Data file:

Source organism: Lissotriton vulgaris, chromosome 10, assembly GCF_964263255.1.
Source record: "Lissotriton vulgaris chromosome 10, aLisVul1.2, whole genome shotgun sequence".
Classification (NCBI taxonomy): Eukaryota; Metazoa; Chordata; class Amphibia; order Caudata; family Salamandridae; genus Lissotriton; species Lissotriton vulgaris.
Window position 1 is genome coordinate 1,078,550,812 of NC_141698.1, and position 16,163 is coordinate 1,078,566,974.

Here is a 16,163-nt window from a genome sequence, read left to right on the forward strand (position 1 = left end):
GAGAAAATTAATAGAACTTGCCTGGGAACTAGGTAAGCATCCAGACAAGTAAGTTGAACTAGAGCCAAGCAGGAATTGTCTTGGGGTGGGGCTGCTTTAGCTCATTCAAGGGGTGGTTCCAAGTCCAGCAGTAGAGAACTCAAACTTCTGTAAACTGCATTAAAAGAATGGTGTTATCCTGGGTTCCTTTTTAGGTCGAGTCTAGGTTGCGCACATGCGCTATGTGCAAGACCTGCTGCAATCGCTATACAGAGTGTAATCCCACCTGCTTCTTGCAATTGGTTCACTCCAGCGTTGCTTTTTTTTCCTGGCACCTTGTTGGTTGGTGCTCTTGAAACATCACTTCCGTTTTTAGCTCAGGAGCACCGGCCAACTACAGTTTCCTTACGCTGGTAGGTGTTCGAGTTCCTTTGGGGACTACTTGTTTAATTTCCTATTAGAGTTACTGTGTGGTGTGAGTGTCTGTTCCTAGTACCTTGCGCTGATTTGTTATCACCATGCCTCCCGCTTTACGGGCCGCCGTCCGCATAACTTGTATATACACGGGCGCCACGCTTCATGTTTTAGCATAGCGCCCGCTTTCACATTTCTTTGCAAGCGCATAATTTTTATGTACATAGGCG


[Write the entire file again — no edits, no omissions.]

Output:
Source organism: Lissotriton vulgaris, chromosome 10, assembly GCF_964263255.1.
Source record: "Lissotriton vulgaris chromosome 10, aLisVul1.2, whole genome shotgun sequence".
Classification (NCBI taxonomy): Eukaryota; Metazoa; Chordata; class Amphibia; order Caudata; family Salamandridae; genus Lissotriton; species Lissotriton vulgaris.
Window position 1 is genome coordinate 1,078,550,812 of NC_141698.1, and position 16,163 is coordinate 1,078,566,974.

Here is a 16,163-nt window from a genome sequence, read left to right on the forward strand (position 1 = left end):
GAGAAAATTAATAGAACTTGCCTGGGAACTAGGTAAGCATCCAGACAAGTAAGTTGAACTAGAGCCAAGCAGGAATTGTCTTGGGGTGGGGCTGCTTTAGCTCATTCAAGGGGTGGTTCCAAGTCCAGCAGTAGAGAACTCAAACTTCTGTAAACTGCATTAAAAGAATGGTGTTATCCTGGGTTCCTTTTTAGGTCGAGTCTAGGTTGCGCACATGCGCTATGTGCAAGACCTGCTGCAATCGCTATACAGAGTGTAATCCCACCTGCTTCTTGCAATTGGTTCACTCCAGCGTTGCTTTTTTTTCCTGGCACCTTGTTGGTTGGTGCTCTTGAAACATCACTTCCGTTTTTAGCTCAGGAGCACCGGCCAACTACAGTTTCCTTACGCTGGTAGGTGTTCGAGTTCCTTTGGGGACTACTTGTTTAATTTCCTATTAGAGTTACTGTGTGGTGTGAGTGTCTGTTCCTAGTACCTTGCGCTGATTTGTTATCACCATGCCTCCCGCTTTACGGGCCGCCGTCCGCATAACTTGTATATACACGGGCGCCACGCTTCATGTTTTAGCATAGCGCCCGCTTTCACATTTCTTTGCAAGCGCATAATTTTTATGTACATAGGCG